Part of the difficulty telling these women’s stories, Collins Weitz said in an interview, is that documented evidence is hard to come by. “By definition, clandestine wars don’t leave archives, so we rely almost exclusively on oral testimonies,” she said.
“My whole book was premised on the idea that the women’s role was essential to the Resistance,” Collins Weitz said, adding that in underground campaigns, women often do the necessary if unglamorous work — delivering letters, sheltering fighters and refugees, distributing pamphlets.
While Collins Weitz interviewed nearly 70 surviving resisters for her book, only a fraction of them were still alive when Moorehead began her research in 2008. Still, Moorehead interviewed the four who were healthy enough to speak. And in addition to memoirs, letters and surviving family-member interviews, she dug deep into official French archives.
Like most recently written historical accounts of the French under Nazi occupation, “A Train in Winter” hardly paints a heroic picture of France’s past. French collaboration with the Nazis — not resistance — was the far more prominent occurrence, Moorehead writes. And it was only after the Allies landed in Normandy, in June 1944, that many more Frenchmen joined in aiding the anti-German effort.
The scaled-back view of French resistance has been underway since at least the 1970s. It stems in large part from the deliberate celebration of the resistance movement immediately after the war’s end. The French needed to trump up their resistance movement to foment unity and gain political privilege, such as a prominent seat in the United Nations. “It was incredibly important symbolically and politically,” said Nathan Bracher, a scholar at Texas A&M who has written extensively about French resistance.
Moorehead was already well acquainted with the Holocaust. One of her other books, a history of the Red Cross titled “Dunant’s Dream,” detailed both the organization’s promise and failures. With regard to its failures, she wrote about the Red Cross’ decision, in October 1942, not go public about information it had obtained about Nazi death camps. “They knew a hell of a lot,” Moorehead said in the interview. But they stayed silent, she argued, because they thought Germany would win the war.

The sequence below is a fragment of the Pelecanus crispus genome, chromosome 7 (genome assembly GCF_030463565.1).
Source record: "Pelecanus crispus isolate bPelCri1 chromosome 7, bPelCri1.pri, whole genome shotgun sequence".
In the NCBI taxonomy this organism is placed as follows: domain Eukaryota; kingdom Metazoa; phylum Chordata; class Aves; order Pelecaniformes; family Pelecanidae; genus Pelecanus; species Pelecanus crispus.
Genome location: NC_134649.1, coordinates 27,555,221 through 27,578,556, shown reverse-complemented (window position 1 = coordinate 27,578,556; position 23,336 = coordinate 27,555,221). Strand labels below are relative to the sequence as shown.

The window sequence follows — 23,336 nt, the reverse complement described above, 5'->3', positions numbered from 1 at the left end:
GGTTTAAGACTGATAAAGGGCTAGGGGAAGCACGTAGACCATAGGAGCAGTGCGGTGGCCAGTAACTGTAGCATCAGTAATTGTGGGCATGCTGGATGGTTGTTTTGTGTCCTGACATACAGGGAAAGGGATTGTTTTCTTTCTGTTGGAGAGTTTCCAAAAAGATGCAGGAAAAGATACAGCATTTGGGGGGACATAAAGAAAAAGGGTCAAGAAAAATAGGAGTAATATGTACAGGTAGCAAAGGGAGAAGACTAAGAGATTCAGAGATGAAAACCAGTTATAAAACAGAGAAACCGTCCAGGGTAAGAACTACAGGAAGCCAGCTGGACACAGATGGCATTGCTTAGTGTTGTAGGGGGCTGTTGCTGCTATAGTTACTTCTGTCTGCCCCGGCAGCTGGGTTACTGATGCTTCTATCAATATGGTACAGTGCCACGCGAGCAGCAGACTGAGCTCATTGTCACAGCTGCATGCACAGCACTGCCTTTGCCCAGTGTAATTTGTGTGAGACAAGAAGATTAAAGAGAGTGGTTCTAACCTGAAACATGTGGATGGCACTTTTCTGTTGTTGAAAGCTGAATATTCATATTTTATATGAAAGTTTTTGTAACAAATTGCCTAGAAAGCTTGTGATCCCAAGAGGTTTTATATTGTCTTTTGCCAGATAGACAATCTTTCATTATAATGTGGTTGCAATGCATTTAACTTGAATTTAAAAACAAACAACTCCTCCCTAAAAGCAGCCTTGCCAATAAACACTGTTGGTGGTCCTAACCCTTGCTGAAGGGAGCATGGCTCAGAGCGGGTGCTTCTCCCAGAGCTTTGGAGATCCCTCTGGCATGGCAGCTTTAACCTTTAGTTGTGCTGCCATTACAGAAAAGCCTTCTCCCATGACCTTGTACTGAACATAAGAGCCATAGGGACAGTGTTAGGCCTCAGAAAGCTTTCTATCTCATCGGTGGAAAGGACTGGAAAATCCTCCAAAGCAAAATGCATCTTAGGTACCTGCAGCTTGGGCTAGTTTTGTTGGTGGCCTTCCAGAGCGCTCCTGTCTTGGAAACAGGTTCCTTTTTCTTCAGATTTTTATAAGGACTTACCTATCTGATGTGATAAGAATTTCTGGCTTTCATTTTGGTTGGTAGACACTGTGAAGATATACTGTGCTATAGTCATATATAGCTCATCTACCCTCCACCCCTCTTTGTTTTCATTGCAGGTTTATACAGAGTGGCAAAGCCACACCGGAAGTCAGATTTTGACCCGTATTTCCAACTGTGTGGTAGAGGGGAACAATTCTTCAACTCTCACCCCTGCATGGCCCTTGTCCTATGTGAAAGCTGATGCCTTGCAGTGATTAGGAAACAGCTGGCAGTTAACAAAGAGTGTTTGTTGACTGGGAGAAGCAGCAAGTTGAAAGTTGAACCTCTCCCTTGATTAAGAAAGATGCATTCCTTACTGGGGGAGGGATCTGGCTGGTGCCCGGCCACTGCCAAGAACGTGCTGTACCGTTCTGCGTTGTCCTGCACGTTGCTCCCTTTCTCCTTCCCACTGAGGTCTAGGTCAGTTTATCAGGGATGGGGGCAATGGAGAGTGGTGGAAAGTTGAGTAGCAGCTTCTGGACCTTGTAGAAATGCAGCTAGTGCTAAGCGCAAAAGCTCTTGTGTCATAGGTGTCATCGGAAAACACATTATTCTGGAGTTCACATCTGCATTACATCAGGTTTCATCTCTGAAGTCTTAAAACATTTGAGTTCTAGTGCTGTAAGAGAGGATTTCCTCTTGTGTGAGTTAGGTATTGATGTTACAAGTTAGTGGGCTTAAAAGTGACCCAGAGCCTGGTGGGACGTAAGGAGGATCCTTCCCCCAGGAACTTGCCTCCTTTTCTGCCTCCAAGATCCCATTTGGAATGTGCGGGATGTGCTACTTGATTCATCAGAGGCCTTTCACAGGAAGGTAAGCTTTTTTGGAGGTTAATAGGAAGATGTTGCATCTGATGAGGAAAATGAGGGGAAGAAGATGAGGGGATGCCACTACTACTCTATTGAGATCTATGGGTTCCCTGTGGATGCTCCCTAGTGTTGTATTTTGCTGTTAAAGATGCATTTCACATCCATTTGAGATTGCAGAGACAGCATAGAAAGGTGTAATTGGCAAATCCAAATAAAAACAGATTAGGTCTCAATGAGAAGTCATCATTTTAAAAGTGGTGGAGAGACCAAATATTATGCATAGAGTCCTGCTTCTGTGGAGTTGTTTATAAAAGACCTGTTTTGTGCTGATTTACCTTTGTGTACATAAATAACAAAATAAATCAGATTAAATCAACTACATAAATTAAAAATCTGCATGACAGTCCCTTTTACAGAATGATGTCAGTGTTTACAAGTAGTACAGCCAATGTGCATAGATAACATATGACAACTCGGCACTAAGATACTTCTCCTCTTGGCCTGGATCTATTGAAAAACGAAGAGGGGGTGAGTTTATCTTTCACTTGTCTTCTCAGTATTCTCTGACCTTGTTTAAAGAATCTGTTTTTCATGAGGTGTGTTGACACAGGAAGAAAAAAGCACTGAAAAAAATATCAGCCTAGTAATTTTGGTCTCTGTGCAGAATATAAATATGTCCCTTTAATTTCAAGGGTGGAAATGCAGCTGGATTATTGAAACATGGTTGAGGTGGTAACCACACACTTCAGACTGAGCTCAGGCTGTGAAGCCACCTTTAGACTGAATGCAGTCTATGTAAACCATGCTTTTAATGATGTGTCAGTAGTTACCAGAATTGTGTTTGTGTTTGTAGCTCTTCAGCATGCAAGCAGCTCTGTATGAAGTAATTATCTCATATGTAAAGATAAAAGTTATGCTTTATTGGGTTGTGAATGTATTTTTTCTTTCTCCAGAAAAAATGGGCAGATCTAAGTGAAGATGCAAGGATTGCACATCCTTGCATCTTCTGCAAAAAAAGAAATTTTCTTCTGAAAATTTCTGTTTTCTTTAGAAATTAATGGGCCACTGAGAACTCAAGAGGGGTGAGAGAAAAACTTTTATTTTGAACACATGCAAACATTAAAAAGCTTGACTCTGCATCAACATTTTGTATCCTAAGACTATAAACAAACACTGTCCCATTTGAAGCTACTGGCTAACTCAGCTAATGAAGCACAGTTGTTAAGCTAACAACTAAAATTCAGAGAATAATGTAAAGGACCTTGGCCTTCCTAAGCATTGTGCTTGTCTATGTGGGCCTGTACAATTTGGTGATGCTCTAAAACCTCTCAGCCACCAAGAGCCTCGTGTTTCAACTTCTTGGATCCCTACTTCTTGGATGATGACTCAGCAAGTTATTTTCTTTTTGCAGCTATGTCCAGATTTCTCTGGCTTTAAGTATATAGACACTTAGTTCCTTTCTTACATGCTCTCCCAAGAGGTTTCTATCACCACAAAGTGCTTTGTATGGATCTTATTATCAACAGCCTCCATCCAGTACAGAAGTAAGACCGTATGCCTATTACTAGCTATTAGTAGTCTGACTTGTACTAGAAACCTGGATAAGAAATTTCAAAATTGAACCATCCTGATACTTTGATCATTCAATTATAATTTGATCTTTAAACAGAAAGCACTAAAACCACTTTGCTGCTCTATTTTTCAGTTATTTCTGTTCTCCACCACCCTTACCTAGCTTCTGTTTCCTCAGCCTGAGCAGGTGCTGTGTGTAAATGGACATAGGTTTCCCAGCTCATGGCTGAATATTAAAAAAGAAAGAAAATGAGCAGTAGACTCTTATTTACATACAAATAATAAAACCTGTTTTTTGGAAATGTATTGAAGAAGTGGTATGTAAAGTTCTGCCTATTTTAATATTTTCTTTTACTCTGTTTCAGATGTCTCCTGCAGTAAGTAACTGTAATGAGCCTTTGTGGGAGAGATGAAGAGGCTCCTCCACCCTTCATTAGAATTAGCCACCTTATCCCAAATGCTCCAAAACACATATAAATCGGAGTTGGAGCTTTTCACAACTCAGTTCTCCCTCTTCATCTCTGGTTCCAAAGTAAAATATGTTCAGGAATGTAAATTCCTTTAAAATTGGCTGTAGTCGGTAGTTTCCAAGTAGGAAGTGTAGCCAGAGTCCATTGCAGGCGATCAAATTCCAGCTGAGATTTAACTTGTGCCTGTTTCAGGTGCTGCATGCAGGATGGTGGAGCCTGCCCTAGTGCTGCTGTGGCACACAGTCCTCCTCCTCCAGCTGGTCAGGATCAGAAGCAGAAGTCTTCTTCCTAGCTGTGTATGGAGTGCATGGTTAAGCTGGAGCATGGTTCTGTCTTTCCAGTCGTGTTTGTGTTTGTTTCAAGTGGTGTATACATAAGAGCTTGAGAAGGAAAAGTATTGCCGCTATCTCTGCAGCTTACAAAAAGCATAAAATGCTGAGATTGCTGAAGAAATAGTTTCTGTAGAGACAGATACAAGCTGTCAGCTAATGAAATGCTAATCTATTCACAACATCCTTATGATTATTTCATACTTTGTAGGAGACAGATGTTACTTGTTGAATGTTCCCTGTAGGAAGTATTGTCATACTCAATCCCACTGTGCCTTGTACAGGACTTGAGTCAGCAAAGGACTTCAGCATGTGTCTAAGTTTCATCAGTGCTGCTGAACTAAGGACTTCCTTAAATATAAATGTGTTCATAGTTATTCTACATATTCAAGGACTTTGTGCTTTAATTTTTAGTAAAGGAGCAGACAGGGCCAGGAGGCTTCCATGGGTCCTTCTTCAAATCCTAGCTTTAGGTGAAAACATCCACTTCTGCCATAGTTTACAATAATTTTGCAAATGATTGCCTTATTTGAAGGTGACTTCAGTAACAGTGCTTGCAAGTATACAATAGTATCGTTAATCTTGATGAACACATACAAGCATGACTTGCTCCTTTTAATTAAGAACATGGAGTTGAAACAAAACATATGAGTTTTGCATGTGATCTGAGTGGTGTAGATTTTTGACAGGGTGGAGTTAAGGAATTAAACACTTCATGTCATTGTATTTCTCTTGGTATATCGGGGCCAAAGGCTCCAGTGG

Moorehead came across the story of Convoy 31,000 about seven years ago. She was assigned to review a newly translated copy of a memoir written by one of the survivors, Charlotte Delbo, and she thought the woman would make a fascinating biography. Not long before reading Delbo’s memoir, she was even considering a biography of Primo Levi. “But so much had been written already” about him, she said.
Moorehead was not able to begin researching Delbo for some time because she was already working on two other books. One of them, “Human Cargo” (2006), was a finalist for the National Book Critics Circle Award and led Moorhead to start her own foundation to provide legal advice for present-day refugees.
When she got around to the Delbo project, she realized that there was a larger story about all the women in her group. What they embodied was not dissimilar to what she’s written about in many of her other books. As Moorehead said, she’s drawn to “gusty women who stood up for what they believed in” and “to people surviving. I’m trying to understand about courage and why some people survive, and others don’t.”